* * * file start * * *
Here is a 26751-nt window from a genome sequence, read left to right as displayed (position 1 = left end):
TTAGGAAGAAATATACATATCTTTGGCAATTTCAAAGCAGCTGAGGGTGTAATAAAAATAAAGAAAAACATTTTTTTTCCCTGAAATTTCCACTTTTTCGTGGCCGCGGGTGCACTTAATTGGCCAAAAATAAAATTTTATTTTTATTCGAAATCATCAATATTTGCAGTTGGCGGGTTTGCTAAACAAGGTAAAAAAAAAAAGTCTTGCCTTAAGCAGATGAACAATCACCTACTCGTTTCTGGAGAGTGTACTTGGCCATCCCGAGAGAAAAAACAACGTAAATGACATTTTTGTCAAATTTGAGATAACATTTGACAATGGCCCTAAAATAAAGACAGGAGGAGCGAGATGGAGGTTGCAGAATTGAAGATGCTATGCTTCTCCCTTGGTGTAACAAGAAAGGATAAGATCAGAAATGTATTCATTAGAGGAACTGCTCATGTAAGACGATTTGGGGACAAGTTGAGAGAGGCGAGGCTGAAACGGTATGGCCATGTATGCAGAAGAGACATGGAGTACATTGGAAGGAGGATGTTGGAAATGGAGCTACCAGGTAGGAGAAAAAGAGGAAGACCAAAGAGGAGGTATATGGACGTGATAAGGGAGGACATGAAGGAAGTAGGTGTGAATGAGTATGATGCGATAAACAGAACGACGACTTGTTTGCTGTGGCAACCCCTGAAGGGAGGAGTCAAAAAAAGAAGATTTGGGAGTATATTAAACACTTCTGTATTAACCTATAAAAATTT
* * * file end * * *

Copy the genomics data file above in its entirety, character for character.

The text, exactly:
Here is a 26751-nt window from a genome sequence, read left to right as displayed (position 1 = left end):
TTAGGAAGAAATATACATATCTTTGGCAATTTCAAAGCAGCTGAGGGTGTAATAAAAATAAAGAAAAACATTTTTTTTCCCTGAAATTTCCACTTTTTCGTGGCCGCGGGTGCACTTAATTGGCCAAAAATAAAATTTTATTTTTATTCGAAATCATCAATATTTGCAGTTGGCGGGTTTGCTAAACAAGGTAAAAAAAAAAAGTCTTGCCTTAAGCAGATGAACAATCACCTACTCGTTTCTGGAGAGTGTACTTGGCCATCCCGAGAGAAAAAACAACGTAAATGACATTTTTGTCAAATTTGAGATAACATTTGACAATGGCCCTAAAATAAAGACAGGAGGAGCGAGATGGAGGTTGCAGAATTGAAGATGCTATGCTTCTCCCTTGGTGTAACAAGAAAGGATAAGATCAGAAATGTATTCATTAGAGGAACTGCTCATGTAAGACGATTTGGGGACAAGTTGAGAGAGGCGAGGCTGAAACGGTATGGCCATGTATGCAGAAGAGACATGGAGTACATTGGAAGGAGGATGTTGGAAATGGAGCTACCAGGTAGGAGAAAAAGAGGAAGACCAAAGAGGAGGTATATGGACGTGATAAGGGAGGACATGAAGGAAGTAGGTGTGAATGAGTATGATGCGATAAACAGAACGACGACTTGTTTGCTGTGGCAACCCCTGAAGGGAGGAGTCAAAAAAAGAAGATTTGGGAGTATATTAAACACTTCTGTATTAACCTATAAAAATTT